Preparation for research

There is a gap between standard courses and what you need to know to begin research in high energy theory. This is a list of some of these topics, with a few suggested references. "Theory" is here meant in the narrowest sense, excluding both phenomenology and model building, and nowadays means mostly string theory and related topics.


General Relativity

Einstein's theory of gravity is important not only in its own right, but for applications to astrophysics, cosmology, string theory, and even model building in particle physics. Although it is not necessary to take a semester graduate couse in the topic, at least the basics are assumed in many research areas (and even some advanced courses):
  1. Local symmetries: coordinate transformations, local Lorentz transformations, local Weyl scale transformations.
  2. Vierbeins (tetrads, local frames): The vierbein formalism is superior to the metric formalism for solving Einstein's equations, corresponds to the way actual measurements are made, and is necessary for describing fermions.
  3. Actions: For all the same reasons as for the rest of field theory, gravity should be understood in terms of an action principle, and not just field equations.

Quantum field theory

Some people like to start string theory before finishing a quantum field theory course. That is difficult, and recommended only because of poor course organization: Generally field theory courses end at the end of the second year of graduate study, and research must begin at the beginning of the third year. In any case, all of field theory should be studied, otherwise options in research will be limited. In particular, some modern improvements which are missing in many stale courses are:
  1. Special gauges: The background field gauge, Gervais-Neveu gauge, and (unitary) lightcone gauge introduce useful concepts and calculational advantages.
  2. Two-component spinor indices: "Van der Waerden notation" simplifies calculations not only in supersymmetry but even in QCD, where "spinor helicity" methods (such as the "spacecone" gauge) based on twistors simplify the resulting S-matrix amplitudes.
  3. Color expansion: The "1/N expansion" or "color decomposition" is phenomenological for explaining the relative importance of various hadronic interactions, practical for grouping QCD diagrams in gauge-invariant subsets, and conceptual for describing strings in terms of random lattice models.
  4. Higher spins: Gauge theories of higher spins, including Stückelberg formalisms for massive theories, are useful in understanding string field theory.


Supersymmetry is hard to avoid in modern high energy physics. Besides providing solutions to some basic theoretical problems, it is the most common generalization to the Standard Model. However, in spite of its importance, it is often missing from the graduate curriculum.
  1. Superspace: Superspace is the most useful method for treating supersymmetric theories, at both the mechanics and field theory levels, both classical and quantum.
  2. Supergravity: Combining supersymmetry and general relativity leads to supergravity. Again superspace methods are useful, at both the classical and quantum levels.
  3. Higher dimensions: For string theory one needs to understand supersymmetry and supergravity in higher dimensions.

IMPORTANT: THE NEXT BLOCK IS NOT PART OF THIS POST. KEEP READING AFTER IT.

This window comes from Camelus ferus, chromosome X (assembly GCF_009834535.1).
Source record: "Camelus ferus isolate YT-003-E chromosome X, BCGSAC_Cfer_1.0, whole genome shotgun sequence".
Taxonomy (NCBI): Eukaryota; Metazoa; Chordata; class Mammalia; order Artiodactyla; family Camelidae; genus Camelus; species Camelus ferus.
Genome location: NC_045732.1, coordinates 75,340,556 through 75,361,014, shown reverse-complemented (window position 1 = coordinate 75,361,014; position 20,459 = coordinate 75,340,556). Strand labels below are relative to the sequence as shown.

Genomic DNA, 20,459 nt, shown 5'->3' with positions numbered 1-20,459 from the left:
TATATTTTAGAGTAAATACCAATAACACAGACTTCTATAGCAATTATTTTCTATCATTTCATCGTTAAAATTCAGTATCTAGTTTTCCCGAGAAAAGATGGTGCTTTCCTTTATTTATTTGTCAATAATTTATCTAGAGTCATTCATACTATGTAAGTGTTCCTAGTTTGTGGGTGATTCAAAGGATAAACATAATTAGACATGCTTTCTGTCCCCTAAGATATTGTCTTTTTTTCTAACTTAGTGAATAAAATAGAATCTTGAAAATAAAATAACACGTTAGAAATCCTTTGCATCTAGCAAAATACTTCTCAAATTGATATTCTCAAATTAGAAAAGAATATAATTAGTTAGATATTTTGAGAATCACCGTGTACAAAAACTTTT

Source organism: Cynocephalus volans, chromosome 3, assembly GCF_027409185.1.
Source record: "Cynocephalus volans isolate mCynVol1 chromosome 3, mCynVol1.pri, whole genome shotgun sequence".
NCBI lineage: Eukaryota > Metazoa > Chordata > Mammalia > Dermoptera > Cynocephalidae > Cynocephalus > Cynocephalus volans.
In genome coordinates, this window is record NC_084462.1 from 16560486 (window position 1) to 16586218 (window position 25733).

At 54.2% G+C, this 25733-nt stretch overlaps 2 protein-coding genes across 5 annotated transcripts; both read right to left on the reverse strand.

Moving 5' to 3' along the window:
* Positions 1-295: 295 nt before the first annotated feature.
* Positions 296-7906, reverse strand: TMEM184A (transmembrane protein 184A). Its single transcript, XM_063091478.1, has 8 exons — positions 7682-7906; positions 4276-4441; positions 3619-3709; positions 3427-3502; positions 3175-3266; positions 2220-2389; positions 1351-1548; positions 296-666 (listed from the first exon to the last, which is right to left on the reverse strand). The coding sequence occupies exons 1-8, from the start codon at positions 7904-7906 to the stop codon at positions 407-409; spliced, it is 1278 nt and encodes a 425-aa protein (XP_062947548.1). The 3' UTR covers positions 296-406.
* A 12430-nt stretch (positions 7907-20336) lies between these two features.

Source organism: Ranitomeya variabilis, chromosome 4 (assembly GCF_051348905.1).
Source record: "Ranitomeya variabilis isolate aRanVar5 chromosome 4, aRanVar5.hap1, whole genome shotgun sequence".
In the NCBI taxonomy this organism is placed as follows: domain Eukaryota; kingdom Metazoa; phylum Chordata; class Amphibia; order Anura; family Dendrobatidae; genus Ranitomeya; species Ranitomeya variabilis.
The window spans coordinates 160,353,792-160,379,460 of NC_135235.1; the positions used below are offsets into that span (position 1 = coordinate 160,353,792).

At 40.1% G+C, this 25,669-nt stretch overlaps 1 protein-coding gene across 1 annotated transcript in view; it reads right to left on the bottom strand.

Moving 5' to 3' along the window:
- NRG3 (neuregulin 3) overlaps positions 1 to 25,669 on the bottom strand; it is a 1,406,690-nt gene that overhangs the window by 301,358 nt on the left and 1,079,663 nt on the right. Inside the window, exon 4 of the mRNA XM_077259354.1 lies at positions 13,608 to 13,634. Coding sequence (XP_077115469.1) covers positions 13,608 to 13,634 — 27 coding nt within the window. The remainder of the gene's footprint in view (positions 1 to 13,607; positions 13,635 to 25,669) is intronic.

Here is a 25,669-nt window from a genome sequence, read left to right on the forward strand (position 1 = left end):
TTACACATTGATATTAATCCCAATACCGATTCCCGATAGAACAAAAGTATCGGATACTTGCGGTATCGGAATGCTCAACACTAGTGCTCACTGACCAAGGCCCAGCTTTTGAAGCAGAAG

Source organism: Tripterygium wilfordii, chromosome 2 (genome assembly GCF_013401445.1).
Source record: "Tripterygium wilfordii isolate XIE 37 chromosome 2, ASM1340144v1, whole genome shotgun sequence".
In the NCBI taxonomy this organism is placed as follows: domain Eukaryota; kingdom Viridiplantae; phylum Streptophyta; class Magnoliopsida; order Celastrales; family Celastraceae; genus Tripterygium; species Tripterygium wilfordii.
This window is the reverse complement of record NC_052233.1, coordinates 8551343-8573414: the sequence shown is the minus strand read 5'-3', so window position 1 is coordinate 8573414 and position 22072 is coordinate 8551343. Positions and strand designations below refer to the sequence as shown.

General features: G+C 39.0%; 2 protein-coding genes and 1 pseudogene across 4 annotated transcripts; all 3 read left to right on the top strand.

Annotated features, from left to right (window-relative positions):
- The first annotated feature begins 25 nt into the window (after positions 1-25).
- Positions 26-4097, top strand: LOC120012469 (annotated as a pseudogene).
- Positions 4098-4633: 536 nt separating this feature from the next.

String theory forms the main portion of research in high energy theory today, but is another topic frequently lacking a course.
  1. First quantization: Quantization of strings in both the lightcone gauge and the conformal gauge (using BRST) is the starting point of string theory.
  2. Conformal field theory: Known string theories are based on systems whose quantum mechanics is mathematically equivalent to that of conformal field theory in two dimensions. In particular, in two dimensions bosonization relates bosonic fields to fermionic ones.
  3. Amplitudes: The study of S-matrix amplitudes reveals the observable distinction between strings and particles.
  4. Superstrings: Combining supersymmetry and strings leads to superstrings. As for particles, supersymmetry improves high-energy behavior and prevents some unphysical features such as tachyons.
  5. Compactification: Although used earlier in gravity and supergravity, the higher dimensionality of known string theories requires compactification or similar methods (such as branes) for elimination of higher dimensions.
  6. Duality: All superstring theories are now thought to be equivalent to each other, and to 11-dimensional supermembrane theory.
  7. Green-Schwarz formulation: The manifestly supersymmetric formulation of superstrings has recently found a new application in the Anti-de-Sitter/conformal-field-theory correspondence.
  8. String field theory: The field theory of strings has also made a comeback, now for the study of vacuua not seen in first-quantized approaches.
  9. Random lattices: The quantization of string theory on random worldsheet lattices in terms of fields carrying a confined symmetry is a promising approach that has not been fully explored.


Free, by me

  1. Fields is, of course, my recommendation for field theory. Other textbooks are also useful, but this one includes general relativity, an introduction to supersymmetry, and brief introductions to supergravity and strings, as well as all the "modern" field theory topics listed above.
  2. Superspace, which I co-authored with Jim Gates, Marc Grisaru, and Martin Roček, is the best reference on that topic, including (four-dimensional) supersymmetry and supergravity, and quantization of both.
  3. Introduction to string field theory includes an introductory treatment of strings.


  1. Superstring Theory (2 volumes), by Green, Schwarz, and Witten, has a more thorough treatment of string theory, especially compactification.
  2. String Theory (also 2 volumes), by Polchinski, is a more recent thorough string theory book, including branes and duality.